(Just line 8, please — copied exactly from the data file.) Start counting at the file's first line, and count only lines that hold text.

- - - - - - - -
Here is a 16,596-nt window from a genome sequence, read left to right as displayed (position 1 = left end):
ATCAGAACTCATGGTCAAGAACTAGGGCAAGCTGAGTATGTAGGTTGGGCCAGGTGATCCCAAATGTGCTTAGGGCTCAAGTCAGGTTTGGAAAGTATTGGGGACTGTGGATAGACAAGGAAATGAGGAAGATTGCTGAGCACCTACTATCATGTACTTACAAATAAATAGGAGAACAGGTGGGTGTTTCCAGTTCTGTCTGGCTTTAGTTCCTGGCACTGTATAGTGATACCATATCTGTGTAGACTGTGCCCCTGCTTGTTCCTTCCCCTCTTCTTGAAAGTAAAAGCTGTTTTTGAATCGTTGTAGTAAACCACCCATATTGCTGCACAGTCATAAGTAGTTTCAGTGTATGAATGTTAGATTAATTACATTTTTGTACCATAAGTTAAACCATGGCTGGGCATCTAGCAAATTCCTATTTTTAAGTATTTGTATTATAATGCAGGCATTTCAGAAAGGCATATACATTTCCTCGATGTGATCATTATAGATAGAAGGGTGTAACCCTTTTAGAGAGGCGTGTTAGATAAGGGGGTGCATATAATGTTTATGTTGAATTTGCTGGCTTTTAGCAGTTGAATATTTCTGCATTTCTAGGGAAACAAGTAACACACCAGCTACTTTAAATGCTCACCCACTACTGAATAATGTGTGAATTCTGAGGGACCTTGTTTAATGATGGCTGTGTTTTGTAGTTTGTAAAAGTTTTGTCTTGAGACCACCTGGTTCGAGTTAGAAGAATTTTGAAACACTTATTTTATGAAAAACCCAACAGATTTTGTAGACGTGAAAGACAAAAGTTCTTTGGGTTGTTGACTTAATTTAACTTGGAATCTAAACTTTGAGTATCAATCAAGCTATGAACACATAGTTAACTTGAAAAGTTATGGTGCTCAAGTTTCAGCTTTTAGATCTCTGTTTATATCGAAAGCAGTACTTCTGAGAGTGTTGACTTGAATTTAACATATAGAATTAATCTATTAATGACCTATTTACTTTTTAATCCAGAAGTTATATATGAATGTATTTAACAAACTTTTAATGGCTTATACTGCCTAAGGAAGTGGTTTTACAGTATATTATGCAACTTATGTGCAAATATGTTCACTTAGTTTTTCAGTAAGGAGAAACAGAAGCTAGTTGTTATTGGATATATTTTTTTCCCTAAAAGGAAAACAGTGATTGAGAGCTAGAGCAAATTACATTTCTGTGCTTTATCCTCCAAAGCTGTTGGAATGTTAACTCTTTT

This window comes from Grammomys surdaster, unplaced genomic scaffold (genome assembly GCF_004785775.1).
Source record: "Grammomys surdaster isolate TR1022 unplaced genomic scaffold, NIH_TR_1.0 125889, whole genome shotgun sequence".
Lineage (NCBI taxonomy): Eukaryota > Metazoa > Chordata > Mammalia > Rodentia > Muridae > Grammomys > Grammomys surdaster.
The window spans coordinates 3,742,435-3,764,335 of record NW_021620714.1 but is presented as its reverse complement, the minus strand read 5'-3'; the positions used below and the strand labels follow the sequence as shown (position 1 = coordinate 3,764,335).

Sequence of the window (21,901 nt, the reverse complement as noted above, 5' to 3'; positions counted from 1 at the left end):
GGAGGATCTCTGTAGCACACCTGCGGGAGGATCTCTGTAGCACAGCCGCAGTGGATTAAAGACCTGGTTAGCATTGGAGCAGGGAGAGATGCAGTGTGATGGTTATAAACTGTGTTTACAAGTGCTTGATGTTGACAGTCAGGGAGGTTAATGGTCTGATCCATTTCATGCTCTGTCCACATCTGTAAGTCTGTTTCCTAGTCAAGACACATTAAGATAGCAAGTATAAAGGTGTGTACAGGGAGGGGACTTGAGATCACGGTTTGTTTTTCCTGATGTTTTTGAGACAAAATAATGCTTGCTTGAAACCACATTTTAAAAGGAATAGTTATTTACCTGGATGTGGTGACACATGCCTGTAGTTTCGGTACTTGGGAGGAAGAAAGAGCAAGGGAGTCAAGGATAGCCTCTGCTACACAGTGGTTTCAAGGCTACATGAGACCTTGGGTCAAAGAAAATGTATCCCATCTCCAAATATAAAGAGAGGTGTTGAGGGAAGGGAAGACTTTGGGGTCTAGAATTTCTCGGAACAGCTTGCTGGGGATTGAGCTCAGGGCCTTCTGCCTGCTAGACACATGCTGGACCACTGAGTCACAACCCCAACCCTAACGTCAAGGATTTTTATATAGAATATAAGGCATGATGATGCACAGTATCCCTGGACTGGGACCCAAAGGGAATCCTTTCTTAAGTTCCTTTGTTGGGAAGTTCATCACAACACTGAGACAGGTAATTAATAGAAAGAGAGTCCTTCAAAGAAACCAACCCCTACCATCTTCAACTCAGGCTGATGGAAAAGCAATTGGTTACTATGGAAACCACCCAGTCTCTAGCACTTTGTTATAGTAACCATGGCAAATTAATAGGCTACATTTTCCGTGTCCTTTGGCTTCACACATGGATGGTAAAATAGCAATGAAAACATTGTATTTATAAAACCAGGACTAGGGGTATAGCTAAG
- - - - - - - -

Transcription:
GGAGGATCTCTGTAGCACACCTGCGGGAGGATCTCTGTAGCACAGCCGCAGTGGATTAAAGACCTGGTTAGCATTGGAGCAGGGAGAGATGCAGTGTGATGGTTATAAACTGTGTTTACAAGTGCTTGATGTTGACAGTCAGGGAGGTTAATGGTCTGATCCATTTCATGCTCTGTCCACATCTGTAAGTCTGTTTCCTAGTCAAGACACATTAAGATAGCAAGTATAAAGGTGTGTACAGGGAGGGGACTTGAGATCACGGTTTGTTTTTCCTGATGTTTTTGAGACAAAATAATGCTTGCTTGAAACCACATTTTAAAAGGAATAGTTATTTACCTGGATGTGGTGACACATGCCTGTAGTTTCGGTACTTGGGAGGAAGAAAGAGCAAGGGAGTCAAGGATAGCCTCTGCTACACAGTGGTTTCAAGGCTACATGAGACCTTGGGTCAAAGAAAATGTATCCCATCTCCAAATATAAAGAGAGGTGTTGAGGGAAGGGAAGACTTTGGGGTCTAGAATTTCTCGGAACAGCTTGCTGGGGATTGAGCTCAGGGCCTTCTGCCTGCTAGACACATGCTGGACCACTGAGTCACAACCCCAACCCTAACGTCAAGGATTTTTATATAGAATATAAGGCATGATGATGCACAGTATCCCTGGACTGGGACCCAAAGGGAATCCTTTCTTAAGTTCCTTTGTTGGGAAGTTCATCACAACACTGAGACAGGTAATTAATAGAAAGAGAGTCCTTCAAAGAAACCAACCCCTACCATCTTCAACTCAGGCTGATGGAAAAGCAATTGGTTACTATGGAAACCACCCAGTCTCTAGCACTTTGTTATAGTAACCATGGCAAATTAATAGGCTACATTTTCCGTGTCCTTTGGCTTCACACATGGATGGTAAAATAGCAATGAAAACATTGTATTTATAAAACCAGGACTAGGGGTATAGCTAAG